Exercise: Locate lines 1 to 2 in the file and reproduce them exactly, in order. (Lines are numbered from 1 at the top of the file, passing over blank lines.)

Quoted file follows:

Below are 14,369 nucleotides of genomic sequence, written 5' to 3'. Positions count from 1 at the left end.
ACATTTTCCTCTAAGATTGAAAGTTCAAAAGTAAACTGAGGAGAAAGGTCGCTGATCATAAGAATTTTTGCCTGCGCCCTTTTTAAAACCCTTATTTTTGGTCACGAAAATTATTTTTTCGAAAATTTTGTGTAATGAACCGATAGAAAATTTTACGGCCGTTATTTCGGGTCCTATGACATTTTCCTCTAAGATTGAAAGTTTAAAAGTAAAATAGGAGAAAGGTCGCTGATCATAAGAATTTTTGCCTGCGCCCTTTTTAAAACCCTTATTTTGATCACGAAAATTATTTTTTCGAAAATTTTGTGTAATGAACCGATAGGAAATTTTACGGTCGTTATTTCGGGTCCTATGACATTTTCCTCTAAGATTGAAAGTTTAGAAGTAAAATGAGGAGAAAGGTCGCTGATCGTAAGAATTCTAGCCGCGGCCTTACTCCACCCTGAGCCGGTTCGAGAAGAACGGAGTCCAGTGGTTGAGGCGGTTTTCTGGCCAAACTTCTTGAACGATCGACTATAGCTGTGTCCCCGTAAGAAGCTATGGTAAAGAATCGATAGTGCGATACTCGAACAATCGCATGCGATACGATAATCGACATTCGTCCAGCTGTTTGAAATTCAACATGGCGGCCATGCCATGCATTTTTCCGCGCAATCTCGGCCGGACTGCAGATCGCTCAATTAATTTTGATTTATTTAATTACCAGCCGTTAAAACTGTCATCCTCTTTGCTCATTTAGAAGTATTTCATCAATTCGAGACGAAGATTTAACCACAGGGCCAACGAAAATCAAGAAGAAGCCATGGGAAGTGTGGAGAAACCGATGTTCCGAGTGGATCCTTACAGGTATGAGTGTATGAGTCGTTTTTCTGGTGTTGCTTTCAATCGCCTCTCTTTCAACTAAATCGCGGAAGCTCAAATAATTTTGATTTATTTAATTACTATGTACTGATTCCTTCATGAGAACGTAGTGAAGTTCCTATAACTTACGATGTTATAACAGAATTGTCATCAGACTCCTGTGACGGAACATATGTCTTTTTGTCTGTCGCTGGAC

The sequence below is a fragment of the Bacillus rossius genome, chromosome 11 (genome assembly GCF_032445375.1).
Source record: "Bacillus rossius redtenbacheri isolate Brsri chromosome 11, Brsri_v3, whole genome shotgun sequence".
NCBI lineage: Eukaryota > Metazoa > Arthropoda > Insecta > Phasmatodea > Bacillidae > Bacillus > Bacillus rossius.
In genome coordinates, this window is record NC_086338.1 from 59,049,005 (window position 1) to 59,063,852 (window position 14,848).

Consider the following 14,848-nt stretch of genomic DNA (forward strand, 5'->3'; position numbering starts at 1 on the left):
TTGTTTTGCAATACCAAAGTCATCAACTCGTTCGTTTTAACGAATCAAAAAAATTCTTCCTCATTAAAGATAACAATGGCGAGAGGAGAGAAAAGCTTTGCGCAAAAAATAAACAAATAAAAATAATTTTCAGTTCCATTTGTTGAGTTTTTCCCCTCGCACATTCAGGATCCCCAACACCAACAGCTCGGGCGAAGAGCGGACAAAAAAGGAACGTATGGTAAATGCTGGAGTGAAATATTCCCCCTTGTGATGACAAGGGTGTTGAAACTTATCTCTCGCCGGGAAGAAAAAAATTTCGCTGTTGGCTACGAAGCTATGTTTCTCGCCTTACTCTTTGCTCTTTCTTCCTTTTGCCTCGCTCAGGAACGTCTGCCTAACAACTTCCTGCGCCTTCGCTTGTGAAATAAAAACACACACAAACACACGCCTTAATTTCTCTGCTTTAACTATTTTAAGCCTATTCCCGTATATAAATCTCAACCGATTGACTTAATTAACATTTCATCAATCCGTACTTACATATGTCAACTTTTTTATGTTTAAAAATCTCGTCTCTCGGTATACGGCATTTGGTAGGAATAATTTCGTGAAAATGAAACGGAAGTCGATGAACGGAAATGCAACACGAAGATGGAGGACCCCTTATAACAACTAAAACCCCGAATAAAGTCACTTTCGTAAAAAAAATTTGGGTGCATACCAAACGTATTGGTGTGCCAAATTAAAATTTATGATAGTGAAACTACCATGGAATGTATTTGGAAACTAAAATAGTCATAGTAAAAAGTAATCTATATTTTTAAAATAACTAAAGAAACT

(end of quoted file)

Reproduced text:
Below are 14,369 nucleotides of genomic sequence, written 5' to 3'. Positions count from 1 at the left end.
ACATTTTCCTCTAAGATTGAAAGTTCAAAAGTAAACTGAGGAGAAAGGTCGCTGATCATAAGAATTTTTGCCTGCGCCCTTTTTAAAACCCTTATTTTTGGTCACGAAAATTATTTTTTCGAAAATTTTGTGTAATGAACCGATAGAAAATTTTACGGCCGTTATTTCGGGTCCTATGACATTTTCCTCTAAGATTGAAAGTTTAAAAGTAAAATAGGAGAAAGGTCGCTGATCATAAGAATTTTTGCCTGCGCCCTTTTTAAAACCCTTATTTTGATCACGAAAATTATTTTTTCGAAAATTTTGTGTAATGAACCGATAGGAAATTTTACGGTCGTTATTTCGGGTCCTATGACATTTTCCTCTAAGATTGAAAGTTTAGAAGTAAAATGAGGAGAAAGGTCGCTGATCGTAAGAATTCTAGCCGCGGCCTTACTCCACCCTGAGCCGGTTCGAGAAGAACGGAGTCCAGTGGTTGAGGCGGTTTTCTGGCCAAACTTCTTGAACGATCGACTATAGCTGTGTCCCCGTAAGAAGCTATGGTAAAGAATCGATAGTGCGATACTCGAACAATCGCATGCGATACGATAATCGACATTCGTCCAGCTGTTTGAAATTCAACATGGCGGCCATGCCATGCATTTTTCCGCGCAATCTCGGCCGGACTGCAGATCGCTCAATTAATTTTGATTTATTTAATTACCAGCCGTTAAAACTGTCATCCTCTTTGCTCATTTAGAAGTATTTCATCAATTCGAGACGAAGATTTAACCACAGGGCCAACGAAAATCAAGAAGAAGCCATGGGAAGTGTGGAGAAACCGATGTTCCGAGTGGATCCTTACAGGTATGAGTGTATGAGTCGTTTTTCTGGTGTTGCTTTCAATCGCCTCTCTTTCAACTAAATCGCGGAAGCTCAAATAATTTTGATTTATTTAATTACTATGTACTGATTCCTTCATGAGAACGTAGTGAAGTTCCTATAACTTACGATGTTATAACAGAATTGTCATCAGACTCCTGTGACGGAACATATGTCTTTTTGTCTGTCGCTGGAC